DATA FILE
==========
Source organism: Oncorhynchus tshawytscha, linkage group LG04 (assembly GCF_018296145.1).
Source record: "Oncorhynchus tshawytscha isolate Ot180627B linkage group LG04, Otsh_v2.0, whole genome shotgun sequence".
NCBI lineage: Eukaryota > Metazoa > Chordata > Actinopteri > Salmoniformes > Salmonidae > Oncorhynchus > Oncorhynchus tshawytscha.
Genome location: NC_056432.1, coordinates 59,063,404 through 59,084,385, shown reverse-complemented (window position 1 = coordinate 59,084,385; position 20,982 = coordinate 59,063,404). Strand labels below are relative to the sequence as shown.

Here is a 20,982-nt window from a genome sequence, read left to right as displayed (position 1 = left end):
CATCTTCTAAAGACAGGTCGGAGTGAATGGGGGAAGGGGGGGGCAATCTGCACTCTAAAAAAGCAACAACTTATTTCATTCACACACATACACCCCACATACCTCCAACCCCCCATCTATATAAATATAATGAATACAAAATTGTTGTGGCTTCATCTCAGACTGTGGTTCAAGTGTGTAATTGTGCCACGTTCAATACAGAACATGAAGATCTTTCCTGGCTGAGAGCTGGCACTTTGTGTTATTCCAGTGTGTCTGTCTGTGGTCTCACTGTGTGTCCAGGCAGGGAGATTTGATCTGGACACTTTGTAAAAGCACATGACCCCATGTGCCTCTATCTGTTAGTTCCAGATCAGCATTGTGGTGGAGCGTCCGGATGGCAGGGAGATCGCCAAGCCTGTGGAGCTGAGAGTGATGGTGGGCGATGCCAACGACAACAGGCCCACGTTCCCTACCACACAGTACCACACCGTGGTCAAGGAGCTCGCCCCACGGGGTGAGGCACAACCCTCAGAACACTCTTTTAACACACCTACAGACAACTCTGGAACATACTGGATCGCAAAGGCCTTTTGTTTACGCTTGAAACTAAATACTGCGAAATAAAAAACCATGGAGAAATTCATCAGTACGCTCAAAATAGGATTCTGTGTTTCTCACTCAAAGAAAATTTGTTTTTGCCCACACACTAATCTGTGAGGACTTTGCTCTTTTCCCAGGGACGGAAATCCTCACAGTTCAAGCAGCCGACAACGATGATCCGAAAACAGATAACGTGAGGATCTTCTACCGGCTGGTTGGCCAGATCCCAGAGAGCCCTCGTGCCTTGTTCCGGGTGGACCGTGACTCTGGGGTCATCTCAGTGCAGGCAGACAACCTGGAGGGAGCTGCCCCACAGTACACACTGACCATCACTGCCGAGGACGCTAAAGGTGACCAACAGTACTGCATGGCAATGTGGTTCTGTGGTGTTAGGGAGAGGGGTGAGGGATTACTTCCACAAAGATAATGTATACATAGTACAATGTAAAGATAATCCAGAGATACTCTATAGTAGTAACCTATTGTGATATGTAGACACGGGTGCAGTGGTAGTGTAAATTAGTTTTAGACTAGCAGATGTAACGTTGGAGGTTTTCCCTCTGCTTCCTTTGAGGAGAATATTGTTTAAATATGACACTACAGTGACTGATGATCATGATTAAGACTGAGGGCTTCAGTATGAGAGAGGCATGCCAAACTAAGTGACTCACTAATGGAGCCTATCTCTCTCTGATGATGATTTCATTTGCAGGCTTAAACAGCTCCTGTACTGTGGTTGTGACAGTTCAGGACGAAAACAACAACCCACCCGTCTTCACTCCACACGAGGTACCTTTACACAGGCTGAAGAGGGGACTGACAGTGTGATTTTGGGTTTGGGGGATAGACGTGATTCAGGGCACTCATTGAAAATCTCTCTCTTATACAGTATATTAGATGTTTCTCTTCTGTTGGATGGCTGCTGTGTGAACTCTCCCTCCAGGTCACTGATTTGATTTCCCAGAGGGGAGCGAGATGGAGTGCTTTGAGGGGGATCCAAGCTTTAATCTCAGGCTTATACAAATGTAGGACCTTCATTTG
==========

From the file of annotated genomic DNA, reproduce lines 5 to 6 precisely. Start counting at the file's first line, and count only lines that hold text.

Here is a 20,982-nt window from a genome sequence, read left to right as displayed (position 1 = left end):
CATCTTCTAAAGACAGGTCGGAGTGAATGGGGGAAGGGGGGGGCAATCTGCACTCTAAAAAAGCAACAACTTATTTCATTCACACACATACACCCCACATACCTCCAACCCCCCATCTATATAAATATAATGAATACAAAATTGTTGTGGCTTCATCTCAGACTGTGGTTCAAGTGTGTAATTGTGCCACGTTCAATACAGAACATGAAGATCTTTCCTGGCTGAGAGCTGGCACTTTGTGTTATTCCAGTGTGTCTGTCTGTGGTCTCACTGTGTGTCCAGGCAGGGAGATTTGATCTGGACACTTTGTAAAAGCACATGACCCCATGTGCCTCTATCTGTTAGTTCCAGATCAGCATTGTGGTGGAGCGTCCGGATGGCAGGGAGATCGCCAAGCCTGTGGAGCTGAGAGTGATGGTGGGCGATGCCAACGACAACAGGCCCACGTTCCCTACCACACAGTACCACACCGTGGTCAAGGAGCTCGCCCCACGGGGTGAGGCACAACCCTCAGAACACTCTTTTAACACACCTACAGACAACTCTGGAACATACTGGATCGCAAAGGCCTTTTGTTTACGCTTGAAACTAAATACTGCGAAATAAAAAACCATGGAGAAATTCATCAGTACGCTCAAAATAGGATTCTGTGTTTCTCACTCAAAGAAAATTTGTTTTTGCCCACACACTAATCTGTGAGGACTTTGCTCTTTTCCCAGGGACGGAAATCCTCACAGTTCAAGCAGCCGACAACGATGATCCGAAAACAGATAACGTGAGGATCTTCTACCGGCTGGTTGGCCAGATCCCAGAGAGCCCTCGTGCCTTGTTCCGGGTGGACCGTGACTCTGGGGTCATCTCAGTGCAGGCAGACAACCTGGAGGGAGCTGCCCCACAGTACACACTGACCATCACTGCCGAGGACGCTAAAGGTGACCAACAGTACTGCATGGCAATGTGGTTCTGTGGTGTTAGGGAGAGGGGTGAGGGATTACTTCCACAAAGATAATGTATACATAGTACAATGTAAAGATAATCCAGAGATACTCTATAGTAGTAACCTATTGTGATATGTAGACACGGGTGCAGTGGTAGTGTAAATTAGTTTTAGACTAGCAGATGTAACGTTGGAGGTTTTCCCTCTGCTTCCTTTGAGGAGAATATTGTTTAAATATGACACTACAGTGACTGATGATCATGATTAAGACTGAGGGCTTCAGTATGAGAGAGGCATGCCAAACTAAGTGACTCACTAATGGAGCCTATCTCTCTCTGATGATGATTTCATTTGCAGGCTTAAACAGCTCCTGTACTGTGGTTGTGACAGTTCAGGACGAAAACAACAACCCACCCGTCTTCACTCCACACGAGGTACCTTTACACAGGCTGAAGAGGGGACTGACAGTGTGATTTTGGGTTTGGGGGATAGACGTGATTCAGGGCACTCATTGAAAATCTCTCTCTTATACAGTATATTAGATGTTTCTCTTCTGTTGGATGGCTGCTGTGTGAACTCTCCCTCCAGGTCACTGATTTGATTTCCCAGAGGGGAGCGAGATGGAGTGCTTTGAGGGGGATCCAAGCTTTAATCTCAGGCTTATACAAATGTAGGACCTTCATTTG